76 ^e Guignes, Hist, des Huns, torn. L p. 249—252. * Willierm. Tyr. 1. i. c. 8, p. 634, who strives hard to magnify the Christian grievances. The Turks exacted an aureus from each pilgrim 1 The caphar of the Franks now is fourteen dollars: and Europe doai not complain of this voluntary tax.


the standard of the cross to the relief of the Holy Land; and yet how trifling is the sum of these accumulated evils, if com pared with the single act of the sacrilege of Hakem, which had been so patiently endured by the Latin Christians! A ^lighter provocation inflamed the more irascible temper of hoir descendants: a new spirit had arisen of religious chiv lry and papal dominion; a nerve was touched of exquia't* wing: *nd the sensation vibrated to the heart of Europe.






About twenty years after the conquest of Jerusalem by the Tvirks, the holy sepulchre was visited by a hermit of the name of Peter, a native of Amiens, in the province of Picardy' in France. His resentment and sympathy were excited by his own injuries and the oppression of the Christian name; he mingled his tears with those of the patriarch, and earnestly inquired, if no hopes of relief could be entertained from the Greek emperors of the East. The patriarch exposed the vices and weakness of the successors of Constantine. "I will rouse," exclaimed the hermit, " the martial nations of Europe in your cause;" and Europe was obedient to the call of the hermit. The astonished patriarch dismissed him with epistles of credit and complaint; and no sooner did he land at Bari, than Peter hastened to kiss the feet of the Roman pontiff. His stature was small, his appearance contemptible; but his eye was keen and lively; and he possessed that vehemence of speech, which seldom fails to impart the persuasion of the soul* He was born of a gentleman's family, (for we must

1 Whimsical enough is the origin of the name of Pi.ards, and from thence of Picardie, which does not date later than A. D. 1200. It was an academical joke, an epithet first applied to the quarrelsome humor of those students, in the University of Paris, who came from the frontier of France and Flanders, (Valesii Notitia Galliarum, p. 447, Longuerue. Description de la France, p. 54.)

9 William of Tyre (1. i. c. 11, p. 637, 638) thus describes the hermit: Pusillus, persona contemptibilis, vivacis ingenii, et oculum hribeno pcrspicacem gratumque, et sponte fluent ei non deerat eloquium. Set Albert Aquensis, p. 185. Guibert, p. 482. Anna Comr/jna in Alex ted, I. x. p. 284, Ac, with Ducarge's Notes, p. 349.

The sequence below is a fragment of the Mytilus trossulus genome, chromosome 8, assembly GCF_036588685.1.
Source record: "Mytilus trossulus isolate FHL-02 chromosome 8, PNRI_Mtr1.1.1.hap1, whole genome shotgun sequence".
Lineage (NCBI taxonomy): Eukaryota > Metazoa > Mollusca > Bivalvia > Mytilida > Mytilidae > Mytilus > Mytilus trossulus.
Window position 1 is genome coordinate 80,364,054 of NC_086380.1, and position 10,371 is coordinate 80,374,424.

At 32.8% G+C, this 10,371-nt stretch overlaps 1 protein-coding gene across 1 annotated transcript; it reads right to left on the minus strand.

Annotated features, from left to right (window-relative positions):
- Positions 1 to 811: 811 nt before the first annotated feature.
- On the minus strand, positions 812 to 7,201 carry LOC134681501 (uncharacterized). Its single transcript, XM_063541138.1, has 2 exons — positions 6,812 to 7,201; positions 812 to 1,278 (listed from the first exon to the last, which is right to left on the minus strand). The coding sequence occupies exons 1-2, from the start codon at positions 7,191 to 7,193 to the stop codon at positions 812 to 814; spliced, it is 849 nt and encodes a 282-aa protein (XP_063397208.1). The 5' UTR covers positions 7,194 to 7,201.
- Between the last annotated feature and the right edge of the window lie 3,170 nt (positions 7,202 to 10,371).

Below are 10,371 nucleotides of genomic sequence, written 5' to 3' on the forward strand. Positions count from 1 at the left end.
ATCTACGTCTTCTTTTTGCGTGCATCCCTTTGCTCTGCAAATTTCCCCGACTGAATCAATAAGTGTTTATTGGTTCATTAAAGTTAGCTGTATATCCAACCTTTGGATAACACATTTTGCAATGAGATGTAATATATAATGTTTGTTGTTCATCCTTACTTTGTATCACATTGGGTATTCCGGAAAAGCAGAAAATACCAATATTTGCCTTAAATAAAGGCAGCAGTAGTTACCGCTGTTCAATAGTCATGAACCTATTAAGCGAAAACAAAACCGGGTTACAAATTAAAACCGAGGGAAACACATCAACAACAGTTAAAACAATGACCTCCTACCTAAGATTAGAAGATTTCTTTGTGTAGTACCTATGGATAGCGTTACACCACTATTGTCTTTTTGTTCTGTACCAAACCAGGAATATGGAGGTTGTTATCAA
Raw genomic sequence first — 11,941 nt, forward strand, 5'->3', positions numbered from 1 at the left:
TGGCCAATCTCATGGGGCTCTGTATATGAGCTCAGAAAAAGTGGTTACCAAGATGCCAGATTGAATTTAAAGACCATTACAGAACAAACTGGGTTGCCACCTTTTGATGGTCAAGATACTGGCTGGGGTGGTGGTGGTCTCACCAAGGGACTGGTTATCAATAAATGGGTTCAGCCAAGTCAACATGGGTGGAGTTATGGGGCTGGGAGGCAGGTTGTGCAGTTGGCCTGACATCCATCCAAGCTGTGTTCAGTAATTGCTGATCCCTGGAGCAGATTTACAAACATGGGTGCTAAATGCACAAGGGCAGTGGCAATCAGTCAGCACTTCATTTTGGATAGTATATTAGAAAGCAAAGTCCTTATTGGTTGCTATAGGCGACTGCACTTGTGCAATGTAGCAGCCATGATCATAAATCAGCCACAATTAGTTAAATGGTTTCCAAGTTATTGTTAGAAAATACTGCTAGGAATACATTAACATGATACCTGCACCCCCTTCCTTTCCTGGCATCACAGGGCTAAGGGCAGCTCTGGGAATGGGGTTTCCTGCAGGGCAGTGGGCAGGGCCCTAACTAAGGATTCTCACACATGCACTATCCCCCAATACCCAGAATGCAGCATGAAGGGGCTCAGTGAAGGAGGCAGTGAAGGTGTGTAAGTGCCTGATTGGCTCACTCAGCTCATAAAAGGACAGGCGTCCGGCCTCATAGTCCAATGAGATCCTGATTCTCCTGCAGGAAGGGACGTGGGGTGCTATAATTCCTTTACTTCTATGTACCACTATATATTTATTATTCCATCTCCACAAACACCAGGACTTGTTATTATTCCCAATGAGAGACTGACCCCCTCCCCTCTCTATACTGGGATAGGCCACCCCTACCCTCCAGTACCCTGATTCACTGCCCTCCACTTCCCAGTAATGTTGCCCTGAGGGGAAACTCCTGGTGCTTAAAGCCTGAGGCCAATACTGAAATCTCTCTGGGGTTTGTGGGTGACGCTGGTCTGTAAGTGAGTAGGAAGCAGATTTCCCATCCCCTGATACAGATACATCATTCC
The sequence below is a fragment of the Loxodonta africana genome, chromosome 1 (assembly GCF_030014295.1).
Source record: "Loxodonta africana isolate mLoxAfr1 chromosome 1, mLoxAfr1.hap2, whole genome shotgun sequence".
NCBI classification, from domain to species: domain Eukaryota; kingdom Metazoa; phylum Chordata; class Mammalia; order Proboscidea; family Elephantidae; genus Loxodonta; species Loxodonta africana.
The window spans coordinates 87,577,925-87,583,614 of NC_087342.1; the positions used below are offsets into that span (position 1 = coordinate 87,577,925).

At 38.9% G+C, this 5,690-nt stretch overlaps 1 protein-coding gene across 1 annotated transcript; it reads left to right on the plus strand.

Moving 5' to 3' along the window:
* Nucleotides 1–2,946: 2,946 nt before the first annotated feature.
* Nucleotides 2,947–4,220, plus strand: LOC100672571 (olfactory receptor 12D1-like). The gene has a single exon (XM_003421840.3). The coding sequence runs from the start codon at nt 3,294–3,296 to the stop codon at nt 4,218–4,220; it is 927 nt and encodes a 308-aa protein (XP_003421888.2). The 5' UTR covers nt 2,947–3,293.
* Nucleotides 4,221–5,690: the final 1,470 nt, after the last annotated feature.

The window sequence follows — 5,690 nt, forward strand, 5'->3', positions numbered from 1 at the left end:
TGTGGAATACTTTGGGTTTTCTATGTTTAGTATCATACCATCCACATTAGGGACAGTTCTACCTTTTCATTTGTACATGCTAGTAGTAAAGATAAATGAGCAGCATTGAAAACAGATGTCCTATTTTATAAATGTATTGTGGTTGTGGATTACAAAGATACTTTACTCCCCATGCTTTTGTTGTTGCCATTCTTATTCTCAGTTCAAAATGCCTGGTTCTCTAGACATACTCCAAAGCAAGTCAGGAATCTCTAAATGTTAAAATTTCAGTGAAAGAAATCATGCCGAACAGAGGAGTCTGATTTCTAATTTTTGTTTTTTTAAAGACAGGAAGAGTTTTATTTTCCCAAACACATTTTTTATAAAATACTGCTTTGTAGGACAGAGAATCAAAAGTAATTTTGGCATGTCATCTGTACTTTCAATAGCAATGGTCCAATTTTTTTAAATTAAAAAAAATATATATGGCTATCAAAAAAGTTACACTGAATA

now adopt a modern idiom,) and his military service was under the neighboring counts of Boulogne, the heroes of the firM crusade. But he soon relinquished the sword and the world; and if it be true, that his wife, however noble, was aged and Ugly, he might withdraw, with the less reluctance, from her bed to a convent, and at length to a hermitage.* In this auctera Bolitude, his body was emaciated, his fancy was inrlamea; whatever he wished, he believed; whatever he believed, he taw in dreams and revelations. From Jerusalem the pilgrim returned an accomplished fanatic; b'^.t as he excelled in thi» popular madness of the times, Pope Urban the Second received him as a prophet, applauded his glorious design, promised to support it in a general council, and encouraged him to proclaim the deliverance of the Holy Land. Invigorated by the approbation of the pontiff, his zealous missionary traversed, with speed and success, the provinces of Italy and France. His diet was abstemious, his prayers long and fervent, and the alms which he received with one hand, he distributed with the other: his head was bare, his feet naked, his meagre body was wrapped in a coarse garment; he bore and displayed a weighty crucifix; and the ass on which he rode was sanctified, in the public eye, by the service of the man "of God. He preached to innumerable crowds in the churches, the streets, and the highways: the hermit entered with equal confidence the palace and the cottage; and the people (for all was people) was impetuously moved by his call to repentance and arms. When he painted the sufferings of the natives and pilgrims of Palestine, every heart was melted to compassion; every breast glowed with indignation, when he challenged the warriors of the age to defend their brethren, and rescue their Savior: his ignorance of art and language was compensated by sighs, and tears, and ejaculations; and Peter supplied the deficiency of reason by loud and frequent appeals to Christ and his mother, to the saints and angels of paradise, with whom he had personally conversed.! The most perfect orator of Athens might have envied the success of his eloquence; the rustic enthusiast inspired the passions which he felt, and Christendom expected with impatience the counsels and decrees of the supreme pontiff.